An International Guide to
Patent Case Management for Judges

Full guide

Download full guide Download current chapter
WIPO Translate
Google Translate

10.6.12 Confidentiality

Due to the sensitive nature of information relevant to patent litigation, one of the first orders of business following the filing of a patent complaint is establishing a protective order. Many patent-heavy district courts have developed default protective orders that go into effect immediately upon the filing of a patent case or soon thereafter upon a motion of a party. These rules enable the discovery process to begin promptly. Most sophisticated parties will typically want to customize the protective order and will generally agree relatively quickly on an order best tailored to their particular circumstances. The expectation that the court will enter a default protective order often facilitates consensus among the parties.

Protective orders need to serve two opposing purposes. First, they must enable the litigators to access information needed to resolve the issues posed by the case, such as product engineering, internal communications, and strategic plans that are often trade secrets. Second, they must prevent disclosure of highly sensitive technical, financial, licensing, or business strategy information both to the public and to the parties’ competitive decision-makers.

The Northern District of California’s multi-tiered default protective order illustrates how courts have approached the task of balancing these clashing objectives. It distinguishes three tiers: (1) “confidential” information (information that qualifies for protection under FRCP 26(c)), (2) “highly confidential – attorneys’ eyes only” information (information that is “extremely sensitive,” disclosure of which “would create a substantial risk of serious harm that could not be avoided by less restrictive means”), and (3) “highly confidential – source code” information (“extremely sensitive” information “representing source code and associated comments and revision histories, formulas, engineering specifications, or schematics that define or otherwise describe in detail the algorithms or structure of software or hardware designs”).214 While “confidential” information may be disclosed to parties and their representatives who sign an acknowledgment of the protective order, so long as it is used only for the purposes of litigation, “highly confidential – attorneys’ eyes only” information may be disclosed only to in-house attorneys who are not involved in competitive decision-making and whose identities are disclosed in advance. “Highly confidential – source code” information is made available for inspection pursuant to a strict set of guidelines – rather than produced – and is restricted to the same two in-house attorneys, as well as outside counsel and approved experts.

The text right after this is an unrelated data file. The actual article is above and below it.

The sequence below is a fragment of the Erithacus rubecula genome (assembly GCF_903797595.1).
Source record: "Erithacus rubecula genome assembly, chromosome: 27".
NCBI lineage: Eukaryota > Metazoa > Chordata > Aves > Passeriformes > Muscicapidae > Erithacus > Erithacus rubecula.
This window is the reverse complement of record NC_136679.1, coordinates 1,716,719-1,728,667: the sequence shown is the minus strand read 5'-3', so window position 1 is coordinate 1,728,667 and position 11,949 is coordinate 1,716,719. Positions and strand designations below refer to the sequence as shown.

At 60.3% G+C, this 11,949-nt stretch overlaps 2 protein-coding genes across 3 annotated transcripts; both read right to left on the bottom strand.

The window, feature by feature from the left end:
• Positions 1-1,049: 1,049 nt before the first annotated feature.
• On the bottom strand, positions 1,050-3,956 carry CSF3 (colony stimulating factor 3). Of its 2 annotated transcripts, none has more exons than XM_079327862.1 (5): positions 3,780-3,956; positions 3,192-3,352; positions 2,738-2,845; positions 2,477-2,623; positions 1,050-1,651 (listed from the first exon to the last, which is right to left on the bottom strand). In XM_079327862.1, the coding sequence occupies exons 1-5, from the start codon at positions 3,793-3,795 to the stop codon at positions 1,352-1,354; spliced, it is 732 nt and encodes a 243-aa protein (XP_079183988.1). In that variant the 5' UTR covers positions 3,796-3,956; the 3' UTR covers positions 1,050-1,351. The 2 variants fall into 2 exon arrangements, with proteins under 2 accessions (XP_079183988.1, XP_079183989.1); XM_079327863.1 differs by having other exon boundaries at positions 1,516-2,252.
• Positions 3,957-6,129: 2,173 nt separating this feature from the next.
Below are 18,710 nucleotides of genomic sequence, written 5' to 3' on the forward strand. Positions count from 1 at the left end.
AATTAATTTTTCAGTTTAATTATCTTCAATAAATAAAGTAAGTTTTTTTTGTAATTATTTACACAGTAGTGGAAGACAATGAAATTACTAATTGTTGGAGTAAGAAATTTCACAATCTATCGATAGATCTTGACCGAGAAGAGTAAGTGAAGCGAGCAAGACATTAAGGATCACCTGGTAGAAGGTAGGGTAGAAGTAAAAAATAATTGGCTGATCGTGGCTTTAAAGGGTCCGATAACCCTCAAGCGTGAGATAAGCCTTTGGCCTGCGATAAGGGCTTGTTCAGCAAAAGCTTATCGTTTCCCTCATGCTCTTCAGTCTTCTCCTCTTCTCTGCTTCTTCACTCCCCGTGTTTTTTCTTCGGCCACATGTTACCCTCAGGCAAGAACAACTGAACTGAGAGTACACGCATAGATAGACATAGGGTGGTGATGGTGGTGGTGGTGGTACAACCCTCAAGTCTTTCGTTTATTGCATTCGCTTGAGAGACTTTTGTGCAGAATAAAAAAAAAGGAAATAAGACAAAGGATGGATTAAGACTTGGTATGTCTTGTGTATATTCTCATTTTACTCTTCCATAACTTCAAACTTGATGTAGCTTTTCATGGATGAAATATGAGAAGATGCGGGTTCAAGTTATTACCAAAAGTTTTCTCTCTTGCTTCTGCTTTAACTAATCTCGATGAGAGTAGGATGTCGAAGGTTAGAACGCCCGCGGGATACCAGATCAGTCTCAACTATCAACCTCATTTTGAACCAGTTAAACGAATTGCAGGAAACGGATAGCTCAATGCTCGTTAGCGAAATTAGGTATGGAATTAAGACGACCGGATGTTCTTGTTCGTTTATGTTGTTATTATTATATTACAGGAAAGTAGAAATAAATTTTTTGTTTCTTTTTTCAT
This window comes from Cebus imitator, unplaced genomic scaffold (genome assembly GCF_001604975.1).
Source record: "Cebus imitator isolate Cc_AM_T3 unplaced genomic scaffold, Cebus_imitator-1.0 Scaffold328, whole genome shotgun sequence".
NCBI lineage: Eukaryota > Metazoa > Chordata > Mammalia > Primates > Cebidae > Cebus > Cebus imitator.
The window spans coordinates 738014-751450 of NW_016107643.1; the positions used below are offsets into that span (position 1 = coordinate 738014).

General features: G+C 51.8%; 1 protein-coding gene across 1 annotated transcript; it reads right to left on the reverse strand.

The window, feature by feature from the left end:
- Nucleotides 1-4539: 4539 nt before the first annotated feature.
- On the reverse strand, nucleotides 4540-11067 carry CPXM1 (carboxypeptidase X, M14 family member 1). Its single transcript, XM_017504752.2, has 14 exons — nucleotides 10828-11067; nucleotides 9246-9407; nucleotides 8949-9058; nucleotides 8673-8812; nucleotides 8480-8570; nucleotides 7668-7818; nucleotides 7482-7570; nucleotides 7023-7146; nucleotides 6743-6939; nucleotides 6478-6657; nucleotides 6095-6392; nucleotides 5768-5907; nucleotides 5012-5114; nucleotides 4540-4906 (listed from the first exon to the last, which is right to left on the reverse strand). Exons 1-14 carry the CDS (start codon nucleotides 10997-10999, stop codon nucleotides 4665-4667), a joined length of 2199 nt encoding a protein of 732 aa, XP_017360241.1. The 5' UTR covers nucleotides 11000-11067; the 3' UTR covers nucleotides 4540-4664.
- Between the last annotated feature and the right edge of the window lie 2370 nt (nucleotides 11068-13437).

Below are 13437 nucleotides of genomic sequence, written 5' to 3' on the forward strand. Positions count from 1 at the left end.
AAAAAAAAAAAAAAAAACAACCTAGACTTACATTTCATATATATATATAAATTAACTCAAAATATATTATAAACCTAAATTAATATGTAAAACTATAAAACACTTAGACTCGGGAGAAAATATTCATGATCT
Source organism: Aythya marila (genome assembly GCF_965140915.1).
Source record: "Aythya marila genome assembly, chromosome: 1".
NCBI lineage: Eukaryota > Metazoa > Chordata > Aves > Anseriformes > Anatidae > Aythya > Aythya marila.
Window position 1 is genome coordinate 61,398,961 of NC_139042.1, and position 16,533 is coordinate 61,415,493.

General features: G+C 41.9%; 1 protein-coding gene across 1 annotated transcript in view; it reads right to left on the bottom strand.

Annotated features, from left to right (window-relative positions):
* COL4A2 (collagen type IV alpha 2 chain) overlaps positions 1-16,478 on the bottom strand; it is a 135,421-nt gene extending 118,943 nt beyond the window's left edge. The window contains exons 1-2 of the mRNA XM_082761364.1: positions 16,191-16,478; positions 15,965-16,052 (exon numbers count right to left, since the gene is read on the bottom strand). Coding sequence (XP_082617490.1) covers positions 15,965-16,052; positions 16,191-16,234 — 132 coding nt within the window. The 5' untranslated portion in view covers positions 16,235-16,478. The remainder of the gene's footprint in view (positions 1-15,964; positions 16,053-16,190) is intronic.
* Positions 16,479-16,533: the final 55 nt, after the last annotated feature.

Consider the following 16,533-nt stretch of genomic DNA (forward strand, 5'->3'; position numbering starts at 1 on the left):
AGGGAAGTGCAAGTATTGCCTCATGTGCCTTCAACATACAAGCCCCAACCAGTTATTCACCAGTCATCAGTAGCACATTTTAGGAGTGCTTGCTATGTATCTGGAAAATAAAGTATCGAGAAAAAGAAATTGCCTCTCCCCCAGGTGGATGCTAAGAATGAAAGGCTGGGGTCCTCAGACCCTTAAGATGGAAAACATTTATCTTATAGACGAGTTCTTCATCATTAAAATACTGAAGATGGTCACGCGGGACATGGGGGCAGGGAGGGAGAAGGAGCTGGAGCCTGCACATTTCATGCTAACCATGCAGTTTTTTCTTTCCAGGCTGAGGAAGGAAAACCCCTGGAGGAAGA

In situations where an attorney represents a party both in litigation and in front of the Patent Office in prosecution or PTAB proceedings, the parties or the court will typically include a “prosecution bar” in the protective order. This provision limits the ability of those who have seen designated material to engage in prosecution activities for a certain amount of time.

In view of the large volume of discoverable materials in patent litigation, courts may be called upon to resolve disputes regarding over-designation of confidential information. Many district judges refer discovery matters to magistrate judges. In extreme cases, a party’s overzealous confidentiality designations may warrant sanctions.

Courts may also have to deal with clawing back privileged documents that were inadvertently produced. FRCP 26(b)(5)(B) addresses this situation, providing that a party that believes it has unintentionally produced privileged information may give notice to the receiving party, who must then “promptly return, sequester, or destroy the specified information and any copies it has” and “take reasonable steps to retrieve” any information it has already distributed or disclosed to others. The producing party is required to preserve the information, and the receiving party may not use or disclose it. Many protective orders include clawback provisions, which provide a process for retrieving documents that were inadvertently produced.